Acquired Perforating Collagenosis in Diabetes Mellitus
An 83-year-old woman complained of intense itch. On the left side of her trunk, there were multiple ulcerations with central, nodular keratinous plugs. Histopathological examination confirmed the suspected diagnosis of perforating collagenosis. Acquired perforating collagenosis is a condition in which collagenous connective tissue is transepidermally extruded. A Koebner phenomenon resulting from deep self-inflicted scratches is thought to be a possible mechanism for this condition, which is often associated with diseases such as chronic renal insufficiency, diabetes mellitus, herpes zoster, or scabies. This patient had an HbA1c value of 7.8%; chronic metabolic decompensation of her previously diagnosed diabetes mellitus was considered to have been a possible triggering factor for the skin condition. In the differential diagnosis of such cases, other pruritic skin diseases—e.g., prurigo diseases—must be excluded. The clinical presentation here, with sharply demarcated ulcerations, was typical, but skin biopsy was nonetheless essential for confirming the diagnosis. The most important part of therapy is the treatment of the underlying disease. We also gave this patient topical glucocorticoids and systemic antihistamine drugs, alternatives include ultraviolet therapy or systemic allopurinol. The itch rapidly improved, and the skin lesions gradually healed.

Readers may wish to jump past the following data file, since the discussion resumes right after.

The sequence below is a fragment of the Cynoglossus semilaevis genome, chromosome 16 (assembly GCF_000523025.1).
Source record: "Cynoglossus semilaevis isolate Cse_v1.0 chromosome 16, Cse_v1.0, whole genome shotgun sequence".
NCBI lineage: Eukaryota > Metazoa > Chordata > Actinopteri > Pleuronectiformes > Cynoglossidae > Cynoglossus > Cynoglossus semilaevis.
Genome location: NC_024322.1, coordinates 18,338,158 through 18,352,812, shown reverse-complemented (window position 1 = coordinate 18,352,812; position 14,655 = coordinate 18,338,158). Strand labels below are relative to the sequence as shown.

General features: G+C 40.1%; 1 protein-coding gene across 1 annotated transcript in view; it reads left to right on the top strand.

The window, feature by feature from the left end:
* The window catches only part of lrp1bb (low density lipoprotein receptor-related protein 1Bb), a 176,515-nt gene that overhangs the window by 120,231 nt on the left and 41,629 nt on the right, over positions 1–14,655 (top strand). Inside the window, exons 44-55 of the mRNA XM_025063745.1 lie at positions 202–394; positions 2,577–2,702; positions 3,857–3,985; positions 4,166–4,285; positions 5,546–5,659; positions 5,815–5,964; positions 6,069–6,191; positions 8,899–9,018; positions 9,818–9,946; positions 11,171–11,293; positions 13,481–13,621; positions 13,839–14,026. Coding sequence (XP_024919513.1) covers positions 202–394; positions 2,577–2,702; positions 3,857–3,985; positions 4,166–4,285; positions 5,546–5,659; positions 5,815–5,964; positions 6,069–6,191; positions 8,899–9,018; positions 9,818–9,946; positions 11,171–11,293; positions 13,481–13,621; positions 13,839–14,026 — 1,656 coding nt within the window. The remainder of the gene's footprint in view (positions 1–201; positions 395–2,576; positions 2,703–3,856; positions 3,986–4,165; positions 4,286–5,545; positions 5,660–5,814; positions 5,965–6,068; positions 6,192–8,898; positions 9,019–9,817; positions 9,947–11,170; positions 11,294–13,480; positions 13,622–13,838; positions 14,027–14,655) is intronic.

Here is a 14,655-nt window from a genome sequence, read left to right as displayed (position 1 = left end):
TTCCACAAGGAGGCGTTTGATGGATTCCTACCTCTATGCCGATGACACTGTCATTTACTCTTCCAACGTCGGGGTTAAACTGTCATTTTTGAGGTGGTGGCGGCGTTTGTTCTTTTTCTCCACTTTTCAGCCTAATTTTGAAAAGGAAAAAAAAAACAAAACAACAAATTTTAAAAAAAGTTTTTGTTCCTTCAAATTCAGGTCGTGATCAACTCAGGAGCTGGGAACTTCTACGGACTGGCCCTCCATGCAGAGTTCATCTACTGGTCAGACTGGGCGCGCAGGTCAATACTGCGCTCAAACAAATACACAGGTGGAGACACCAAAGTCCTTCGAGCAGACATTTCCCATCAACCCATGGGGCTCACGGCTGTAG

Emmanouil Gratsias, Prof. Dr. med. Joachim Dissemond, Klinik und Poliklinik für Dermatologie, Venerologie und Allergologie, Universitätsklinikum Essen-Duisburg, email@example.com
Conflict of interest statement: The authors state that they have no conflict of interest.
Translated from the original German by Ethan Taub,M.D.
Cite this as: Gratsias E, Dissemond J: Acquired perforating collagenosis in diabetes mellitus. Dtsch Arztebl Int 2018; 115: 462. DOI: 10.3238/arztebl.2018.0462